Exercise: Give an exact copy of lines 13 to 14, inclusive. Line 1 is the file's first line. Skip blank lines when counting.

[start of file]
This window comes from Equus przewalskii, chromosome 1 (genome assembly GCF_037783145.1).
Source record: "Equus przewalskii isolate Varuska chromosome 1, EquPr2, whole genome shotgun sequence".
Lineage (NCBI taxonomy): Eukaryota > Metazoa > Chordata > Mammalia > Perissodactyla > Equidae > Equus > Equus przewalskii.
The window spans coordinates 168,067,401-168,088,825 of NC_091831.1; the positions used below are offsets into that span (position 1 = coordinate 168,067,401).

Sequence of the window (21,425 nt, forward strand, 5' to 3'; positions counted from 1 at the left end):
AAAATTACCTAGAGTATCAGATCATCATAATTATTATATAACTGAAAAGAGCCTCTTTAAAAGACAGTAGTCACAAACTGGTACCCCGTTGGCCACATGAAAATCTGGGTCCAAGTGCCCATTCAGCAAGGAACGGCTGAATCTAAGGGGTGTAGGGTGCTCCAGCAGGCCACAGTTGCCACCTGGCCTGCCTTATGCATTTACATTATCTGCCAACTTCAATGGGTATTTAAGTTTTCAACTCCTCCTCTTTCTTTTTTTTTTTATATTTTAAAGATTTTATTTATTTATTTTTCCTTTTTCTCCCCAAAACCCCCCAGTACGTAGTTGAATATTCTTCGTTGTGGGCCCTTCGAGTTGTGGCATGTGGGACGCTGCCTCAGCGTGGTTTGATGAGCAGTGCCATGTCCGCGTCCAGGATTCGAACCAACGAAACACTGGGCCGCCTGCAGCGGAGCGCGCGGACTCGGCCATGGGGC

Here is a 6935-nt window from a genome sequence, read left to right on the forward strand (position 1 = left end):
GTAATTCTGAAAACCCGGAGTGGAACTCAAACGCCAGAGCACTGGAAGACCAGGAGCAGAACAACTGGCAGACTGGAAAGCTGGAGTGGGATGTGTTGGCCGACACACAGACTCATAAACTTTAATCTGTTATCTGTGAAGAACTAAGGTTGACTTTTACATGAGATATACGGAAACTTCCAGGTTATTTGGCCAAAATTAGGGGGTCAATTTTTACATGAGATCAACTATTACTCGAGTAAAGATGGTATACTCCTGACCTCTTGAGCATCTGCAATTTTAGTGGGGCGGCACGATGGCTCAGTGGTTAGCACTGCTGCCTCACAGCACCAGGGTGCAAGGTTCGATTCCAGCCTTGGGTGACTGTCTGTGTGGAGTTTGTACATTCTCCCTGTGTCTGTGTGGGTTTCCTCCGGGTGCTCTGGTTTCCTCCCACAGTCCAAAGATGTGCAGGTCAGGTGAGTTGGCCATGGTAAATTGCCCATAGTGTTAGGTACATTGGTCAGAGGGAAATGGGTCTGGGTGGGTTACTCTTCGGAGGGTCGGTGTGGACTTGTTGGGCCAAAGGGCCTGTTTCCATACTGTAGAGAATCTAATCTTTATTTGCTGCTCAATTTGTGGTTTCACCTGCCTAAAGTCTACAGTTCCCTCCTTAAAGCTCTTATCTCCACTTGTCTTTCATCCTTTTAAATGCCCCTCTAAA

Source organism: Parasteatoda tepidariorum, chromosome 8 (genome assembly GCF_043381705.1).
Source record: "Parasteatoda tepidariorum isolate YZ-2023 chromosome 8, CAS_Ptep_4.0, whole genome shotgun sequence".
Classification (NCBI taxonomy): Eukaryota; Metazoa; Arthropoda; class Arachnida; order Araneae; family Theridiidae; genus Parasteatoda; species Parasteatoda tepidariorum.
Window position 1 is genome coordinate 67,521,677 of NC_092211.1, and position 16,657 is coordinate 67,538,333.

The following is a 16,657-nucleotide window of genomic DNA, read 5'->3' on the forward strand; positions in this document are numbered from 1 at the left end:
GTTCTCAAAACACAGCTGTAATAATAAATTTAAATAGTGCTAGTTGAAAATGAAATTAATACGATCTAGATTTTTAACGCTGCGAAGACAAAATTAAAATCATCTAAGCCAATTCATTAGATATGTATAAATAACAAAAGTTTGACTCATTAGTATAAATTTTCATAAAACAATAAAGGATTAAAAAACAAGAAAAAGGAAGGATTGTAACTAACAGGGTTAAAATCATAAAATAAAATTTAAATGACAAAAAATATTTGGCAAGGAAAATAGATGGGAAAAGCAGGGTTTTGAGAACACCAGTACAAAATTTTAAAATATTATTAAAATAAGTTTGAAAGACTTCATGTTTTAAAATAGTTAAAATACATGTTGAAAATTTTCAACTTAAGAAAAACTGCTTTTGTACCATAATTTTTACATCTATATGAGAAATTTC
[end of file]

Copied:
The following is a 16,657-nucleotide window of genomic DNA, read 5'->3' on the forward strand; positions in this document are numbered from 1 at the left end:
GTTCTCAAAACACAGCTGTAATAATAAATTTAAATAGTGCTAGTTGAAAATGAAATTAATACGATCTAGATTTTTAACGCTGCGAAGACAAAATTAAAATCATCTAAGCCAATTCATTAGATATGTATAAATAACAAAAGTTTGACTCATTAGTATAAATTTTCATAAAACAATAAAGGATTAAAAAACAAGAAAAAGGAAGGATTGTAACTAACAGGGTTAAAATCATAAAATAAAATTTAAATGACAAAAAATATTTGGCAAGGAAAATAGATGGGAAAAGCAGGGTTTTGAGAACACCAGTACAAAATTTTAAAATATTATTAAAATAAGTTTGAAAGACTTCATGTTTTAAAATAGTTAAAATACATGTTGAAAATTTTCAACTTAAGAAAAACTGCTTTTGTACCATAATTTTTACATCTATATGAGAAATTTC